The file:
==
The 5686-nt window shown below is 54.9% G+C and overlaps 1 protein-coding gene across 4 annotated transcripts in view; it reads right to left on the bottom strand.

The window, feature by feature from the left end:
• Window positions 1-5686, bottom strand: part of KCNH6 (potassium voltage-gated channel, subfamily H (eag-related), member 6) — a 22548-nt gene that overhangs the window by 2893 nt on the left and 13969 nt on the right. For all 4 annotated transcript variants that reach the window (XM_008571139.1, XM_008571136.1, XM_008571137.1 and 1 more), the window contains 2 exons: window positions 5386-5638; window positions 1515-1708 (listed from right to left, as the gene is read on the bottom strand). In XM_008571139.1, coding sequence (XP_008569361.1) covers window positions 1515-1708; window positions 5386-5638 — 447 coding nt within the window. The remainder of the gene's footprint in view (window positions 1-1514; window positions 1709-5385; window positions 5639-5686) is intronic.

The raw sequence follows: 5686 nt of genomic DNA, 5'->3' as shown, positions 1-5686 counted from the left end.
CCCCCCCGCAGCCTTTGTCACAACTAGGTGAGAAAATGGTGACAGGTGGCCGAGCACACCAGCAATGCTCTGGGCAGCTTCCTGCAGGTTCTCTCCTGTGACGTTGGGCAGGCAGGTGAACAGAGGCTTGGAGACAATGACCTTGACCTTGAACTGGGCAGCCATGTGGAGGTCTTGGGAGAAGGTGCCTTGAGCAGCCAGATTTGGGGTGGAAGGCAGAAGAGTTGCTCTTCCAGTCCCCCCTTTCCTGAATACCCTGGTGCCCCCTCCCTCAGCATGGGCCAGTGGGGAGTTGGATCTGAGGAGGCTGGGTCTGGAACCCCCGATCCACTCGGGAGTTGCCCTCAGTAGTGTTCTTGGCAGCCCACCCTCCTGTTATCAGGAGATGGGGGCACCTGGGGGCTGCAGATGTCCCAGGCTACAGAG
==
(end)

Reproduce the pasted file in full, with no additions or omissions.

The 5686-nt window shown below is 54.9% G+C and overlaps 1 protein-coding gene across 4 annotated transcripts in view; it reads right to left on the bottom strand.

The window, feature by feature from the left end:
• Window positions 1-5686, bottom strand: part of KCNH6 (potassium voltage-gated channel, subfamily H (eag-related), member 6) — a 22548-nt gene that overhangs the window by 2893 nt on the left and 13969 nt on the right. For all 4 annotated transcript variants that reach the window (XM_008571139.1, XM_008571136.1, XM_008571137.1 and 1 more), the window contains 2 exons: window positions 5386-5638; window positions 1515-1708 (listed from right to left, as the gene is read on the bottom strand). In XM_008571139.1, coding sequence (XP_008569361.1) covers window positions 1515-1708; window positions 5386-5638 — 447 coding nt within the window. The remainder of the gene's footprint in view (window positions 1-1514; window positions 1709-5385; window positions 5639-5686) is intronic.

The raw sequence follows: 5686 nt of genomic DNA, 5'->3' as shown, positions 1-5686 counted from the left end.
CCCCCCCGCAGCCTTTGTCACAACTAGGTGAGAAAATGGTGACAGGTGGCCGAGCACACCAGCAATGCTCTGGGCAGCTTCCTGCAGGTTCTCTCCTGTGACGTTGGGCAGGCAGGTGAACAGAGGCTTGGAGACAATGACCTTGACCTTGAACTGGGCAGCCATGTGGAGGTCTTGGGAGAAGGTGCCTTGAGCAGCCAGATTTGGGGTGGAAGGCAGAAGAGTTGCTCTTCCAGTCCCCCCTTTCCTGAATACCCTGGTGCCCCCTCCCTCAGCATGGGCCAGTGGGGAGTTGGATCTGAGGAGGCTGGGTCTGGAACCCCCGATCCACTCGGGAGTTGCCCTCAGTAGTGTTCTTGGCAGCCCACCCTCCTGTTATCAGGAGATGGGGGCACCTGGGGGCTGCAGATGTCCCAGGCTACAGAG